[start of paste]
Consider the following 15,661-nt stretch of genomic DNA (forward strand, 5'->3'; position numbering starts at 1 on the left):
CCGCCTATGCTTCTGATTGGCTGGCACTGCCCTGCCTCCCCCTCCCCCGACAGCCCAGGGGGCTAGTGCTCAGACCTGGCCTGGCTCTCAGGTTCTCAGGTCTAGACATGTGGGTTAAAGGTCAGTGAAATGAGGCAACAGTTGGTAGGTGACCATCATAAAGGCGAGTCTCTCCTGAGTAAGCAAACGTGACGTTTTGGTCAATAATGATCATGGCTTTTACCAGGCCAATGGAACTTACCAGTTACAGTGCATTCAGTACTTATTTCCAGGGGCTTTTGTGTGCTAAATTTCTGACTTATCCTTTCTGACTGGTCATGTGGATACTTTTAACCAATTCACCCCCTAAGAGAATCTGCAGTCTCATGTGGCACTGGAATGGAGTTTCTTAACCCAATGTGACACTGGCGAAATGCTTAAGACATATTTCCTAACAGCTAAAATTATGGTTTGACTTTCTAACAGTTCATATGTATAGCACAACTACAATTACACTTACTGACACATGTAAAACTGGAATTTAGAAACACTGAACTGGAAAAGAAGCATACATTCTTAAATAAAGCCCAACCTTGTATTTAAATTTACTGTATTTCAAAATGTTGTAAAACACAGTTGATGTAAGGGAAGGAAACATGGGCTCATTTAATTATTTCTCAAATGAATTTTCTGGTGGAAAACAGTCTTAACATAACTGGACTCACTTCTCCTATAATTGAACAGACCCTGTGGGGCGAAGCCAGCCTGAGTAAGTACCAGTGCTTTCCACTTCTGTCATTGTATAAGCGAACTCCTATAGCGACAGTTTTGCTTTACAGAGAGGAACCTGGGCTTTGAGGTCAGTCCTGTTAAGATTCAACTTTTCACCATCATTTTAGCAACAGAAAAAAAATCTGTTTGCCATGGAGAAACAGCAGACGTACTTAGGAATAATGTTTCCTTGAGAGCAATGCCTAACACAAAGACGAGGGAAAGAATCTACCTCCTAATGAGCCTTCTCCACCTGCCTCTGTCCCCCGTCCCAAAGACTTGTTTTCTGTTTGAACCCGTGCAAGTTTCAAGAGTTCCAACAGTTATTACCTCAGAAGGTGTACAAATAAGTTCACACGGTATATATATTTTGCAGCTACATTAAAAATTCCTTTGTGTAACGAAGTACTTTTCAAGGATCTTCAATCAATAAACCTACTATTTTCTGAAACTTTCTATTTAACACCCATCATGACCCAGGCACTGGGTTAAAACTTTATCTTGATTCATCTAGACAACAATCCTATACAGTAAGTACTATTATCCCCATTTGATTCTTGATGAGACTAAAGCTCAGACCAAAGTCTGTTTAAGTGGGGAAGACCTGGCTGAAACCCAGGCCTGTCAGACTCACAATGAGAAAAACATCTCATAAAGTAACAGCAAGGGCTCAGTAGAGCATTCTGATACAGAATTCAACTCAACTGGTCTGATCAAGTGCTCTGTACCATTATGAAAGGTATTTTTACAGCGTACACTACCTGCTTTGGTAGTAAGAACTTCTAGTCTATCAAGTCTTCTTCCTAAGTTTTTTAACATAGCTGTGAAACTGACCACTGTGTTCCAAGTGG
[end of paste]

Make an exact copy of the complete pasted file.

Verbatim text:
Consider the following 15,661-nt stretch of genomic DNA (forward strand, 5'->3'; position numbering starts at 1 on the left):
CCGCCTATGCTTCTGATTGGCTGGCACTGCCCTGCCTCCCCCTCCCCCGACAGCCCAGGGGGCTAGTGCTCAGACCTGGCCTGGCTCTCAGGTTCTCAGGTCTAGACATGTGGGTTAAAGGTCAGTGAAATGAGGCAACAGTTGGTAGGTGACCATCATAAAGGCGAGTCTCTCCTGAGTAAGCAAACGTGACGTTTTGGTCAATAATGATCATGGCTTTTACCAGGCCAATGGAACTTACCAGTTACAGTGCATTCAGTACTTATTTCCAGGGGCTTTTGTGTGCTAAATTTCTGACTTATCCTTTCTGACTGGTCATGTGGATACTTTTAACCAATTCACCCCCTAAGAGAATCTGCAGTCTCATGTGGCACTGGAATGGAGTTTCTTAACCCAATGTGACACTGGCGAAATGCTTAAGACATATTTCCTAACAGCTAAAATTATGGTTTGACTTTCTAACAGTTCATATGTATAGCACAACTACAATTACACTTACTGACACATGTAAAACTGGAATTTAGAAACACTGAACTGGAAAAGAAGCATACATTCTTAAATAAAGCCCAACCTTGTATTTAAATTTACTGTATTTCAAAATGTTGTAAAACACAGTTGATGTAAGGGAAGGAAACATGGGCTCATTTAATTATTTCTCAAATGAATTTTCTGGTGGAAAACAGTCTTAACATAACTGGACTCACTTCTCCTATAATTGAACAGACCCTGTGGGGCGAAGCCAGCCTGAGTAAGTACCAGTGCTTTCCACTTCTGTCATTGTATAAGCGAACTCCTATAGCGACAGTTTTGCTTTACAGAGAGGAACCTGGGCTTTGAGGTCAGTCCTGTTAAGATTCAACTTTTCACCATCATTTTAGCAACAGAAAAAAAATCTGTTTGCCATGGAGAAACAGCAGACGTACTTAGGAATAATGTTTCCTTGAGAGCAATGCCTAACACAAAGACGAGGGAAAGAATCTACCTCCTAATGAGCCTTCTCCACCTGCCTCTGTCCCCCGTCCCAAAGACTTGTTTTCTGTTTGAACCCGTGCAAGTTTCAAGAGTTCCAACAGTTATTACCTCAGAAGGTGTACAAATAAGTTCACACGGTATATATATTTTGCAGCTACATTAAAAATTCCTTTGTGTAACGAAGTACTTTTCAAGGATCTTCAATCAATAAACCTACTATTTTCTGAAACTTTCTATTTAACACCCATCATGACCCAGGCACTGGGTTAAAACTTTATCTTGATTCATCTAGACAACAATCCTATACAGTAAGTACTATTATCCCCATTTGATTCTTGATGAGACTAAAGCTCAGACCAAAGTCTGTTTAAGTGGGGAAGACCTGGCTGAAACCCAGGCCTGTCAGACTCACAATGAGAAAAACATCTCATAAAGTAACAGCAAGGGCTCAGTAGAGCATTCTGATACAGAATTCAACTCAACTGGTCTGATCAAGTGCTCTGTACCATTATGAAAGGTATTTTTACAGCGTACACTACCTGCTTTGGTAGTAAGAACTTCTAGTCTATCAAGTCTTCTTCCTAAGTTTTTTAACATAGCTGTGAAACTGACCACTGTGTTCCAAGTGG